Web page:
While I am a consistent critic of Aikido with no "aiki", that physical, muscly, art that is simply application of strength against weak lines of the opponent, at least there is something there going on that's real. It won't work against someone stronger or better trained than you are and it lacks any real depth but it is "real" in what it is. I know, I trained that way for years myself.
I am on record as saying that I do not believe that the Founder intended for Aikido to be about fighting and that the from of the practice needs to be changed if that is what you wish to do with it. But I do not in any way mean that this is what happens to Aikido when you take away the idea that it is about fighting. If one really entertains the idea that Aikido can be about "conflict resolution" and contains some lessons in how to stand at the center of conflict and stay balanced and centered oneself, I absolutely fail to see how one does this when there is no "conflict" to begin with. When everything is sweetness and light, everyone is holding hands and singing "Kumbaya" together, there is no conflict and there is no practice of conflict resolution.
Getting to the point at which one really understands the idea that "there is no attacker", that we are all fundamentally connected, even when the other guy intends to take your head off, will NEVER happen the way these folks are working. Never. And if that isn't the focus of the training, it isn't Aikido in any way I understand it, and it isn't Budo.
I am sorry to be so critical... but Aikido is in trouble. The demographics have shifted and around the world numbers are down. There is too much Aikido that simply doesn't deliver the goods... Mediocre Aikido will not last another couple generations. In order for the art to survive in the face of all of the various elements in peoples' lives that pull them away from training, in the face of other martial arts that seem to offer more effectiveness for folks who want to "fight", the art will have to get back the depth and sophistication it had in the day of the Founder. It will have to reproduce the kind of art that lead skilled, experienced martial artists to turn to Aikido as a step beyond what they had been doing.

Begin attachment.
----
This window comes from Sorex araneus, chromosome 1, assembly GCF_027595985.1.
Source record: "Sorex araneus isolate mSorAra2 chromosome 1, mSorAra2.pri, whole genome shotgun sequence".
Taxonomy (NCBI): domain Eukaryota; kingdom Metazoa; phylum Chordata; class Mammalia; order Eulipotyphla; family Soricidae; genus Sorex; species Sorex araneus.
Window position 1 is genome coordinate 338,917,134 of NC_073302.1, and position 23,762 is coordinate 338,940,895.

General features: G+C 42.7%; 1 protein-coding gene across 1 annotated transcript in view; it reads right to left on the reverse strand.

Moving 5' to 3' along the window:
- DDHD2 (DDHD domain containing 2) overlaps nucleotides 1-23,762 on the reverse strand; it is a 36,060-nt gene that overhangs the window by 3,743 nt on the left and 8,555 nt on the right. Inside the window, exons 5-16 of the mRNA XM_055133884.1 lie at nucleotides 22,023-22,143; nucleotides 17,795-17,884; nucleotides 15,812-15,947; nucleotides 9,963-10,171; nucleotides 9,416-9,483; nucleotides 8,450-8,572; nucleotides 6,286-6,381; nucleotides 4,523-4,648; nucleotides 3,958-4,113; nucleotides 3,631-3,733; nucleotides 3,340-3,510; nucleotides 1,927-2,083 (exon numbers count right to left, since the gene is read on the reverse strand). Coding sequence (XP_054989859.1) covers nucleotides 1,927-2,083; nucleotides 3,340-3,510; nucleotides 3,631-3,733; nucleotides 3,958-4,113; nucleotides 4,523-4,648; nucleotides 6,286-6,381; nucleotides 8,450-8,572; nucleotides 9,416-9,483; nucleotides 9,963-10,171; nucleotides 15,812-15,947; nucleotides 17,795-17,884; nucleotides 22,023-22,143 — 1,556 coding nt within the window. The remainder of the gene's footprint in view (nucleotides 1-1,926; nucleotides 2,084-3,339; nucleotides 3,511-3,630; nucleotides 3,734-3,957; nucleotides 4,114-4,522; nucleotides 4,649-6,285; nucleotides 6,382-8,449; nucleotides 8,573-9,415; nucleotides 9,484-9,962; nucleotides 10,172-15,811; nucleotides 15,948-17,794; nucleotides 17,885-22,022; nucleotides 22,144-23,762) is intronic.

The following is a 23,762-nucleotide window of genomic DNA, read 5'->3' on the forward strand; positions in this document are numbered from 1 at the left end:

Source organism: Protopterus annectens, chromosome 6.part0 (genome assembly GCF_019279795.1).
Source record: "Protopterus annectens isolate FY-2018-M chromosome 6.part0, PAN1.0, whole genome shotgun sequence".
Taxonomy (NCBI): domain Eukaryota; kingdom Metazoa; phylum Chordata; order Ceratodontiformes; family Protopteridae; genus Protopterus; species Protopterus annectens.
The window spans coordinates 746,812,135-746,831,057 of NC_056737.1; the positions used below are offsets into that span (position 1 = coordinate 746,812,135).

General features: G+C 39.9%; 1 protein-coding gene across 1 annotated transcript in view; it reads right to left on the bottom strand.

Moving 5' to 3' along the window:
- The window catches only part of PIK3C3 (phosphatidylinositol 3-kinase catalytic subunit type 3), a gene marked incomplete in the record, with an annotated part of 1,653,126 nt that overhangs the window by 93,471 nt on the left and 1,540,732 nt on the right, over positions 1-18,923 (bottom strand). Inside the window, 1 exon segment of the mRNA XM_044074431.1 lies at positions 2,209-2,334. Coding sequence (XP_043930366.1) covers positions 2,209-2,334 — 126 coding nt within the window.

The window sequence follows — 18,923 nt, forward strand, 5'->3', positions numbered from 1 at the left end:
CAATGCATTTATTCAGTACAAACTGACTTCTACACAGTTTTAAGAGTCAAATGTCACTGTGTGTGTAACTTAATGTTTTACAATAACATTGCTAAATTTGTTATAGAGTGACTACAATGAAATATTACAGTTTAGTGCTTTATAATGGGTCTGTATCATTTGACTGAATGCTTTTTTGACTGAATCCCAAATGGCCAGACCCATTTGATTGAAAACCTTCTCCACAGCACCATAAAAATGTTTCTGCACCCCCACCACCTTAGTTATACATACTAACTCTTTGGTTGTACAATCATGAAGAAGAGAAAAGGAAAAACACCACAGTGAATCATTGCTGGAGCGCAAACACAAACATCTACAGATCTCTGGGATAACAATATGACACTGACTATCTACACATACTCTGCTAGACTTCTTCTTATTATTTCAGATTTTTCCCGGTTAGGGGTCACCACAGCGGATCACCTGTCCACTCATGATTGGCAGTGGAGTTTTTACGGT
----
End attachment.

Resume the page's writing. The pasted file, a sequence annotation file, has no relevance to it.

When anyone with the least experience in a martial art looks at these videos, he is going to be so turned off that he'll potentially never look at Aikido as a serious martial art again. Really great Aikido looks fake, and that's a problem for growing the art. Until you have someone dump you effortlessly on your ass and you never felt anything, you will think it's all BS. That cannot be helped I am afraid. But when its real, someone from another art can walk into your dojo and leave with a new understanding, perhaps even wish to start training.
What is going on here tarnishes the art. It's not even bad martial arts, its not martial arts at all. A junior practitioner from some local Macdojo would eat these folks alive. Any Aikido practitioner with a bokken coming from a style that does sword work, like the ASU, the Birankai, or the Iwama folks, would simply destroy these folks doing what they seem to be doing.
Because these are public forums and so many people of different levels read these and even folks who know nothing about Aikido come here to find out about the art, it is important that folks be willing to say the "Emperor has no clothes" when that is the case. I recently posted some video clips that I knew would generate some discussion along those lines. It didn't matter to me since I know I can do what was in them. I didn't mind that there were folks who thought it was fake, I was simply trying to reach those folks who would understand and appreciate what was being done and perhaps generate the kind of discussion that would open up some minds. I was happy with the result. We had some good discussion, I got to explain a bit more deeply what I was doing, to the extent that I could use words to explain it all, and perhaps the result was positive in the end. I thought so any way. The fact that there are some folks out there who still think it was "fake" is of no concern to me.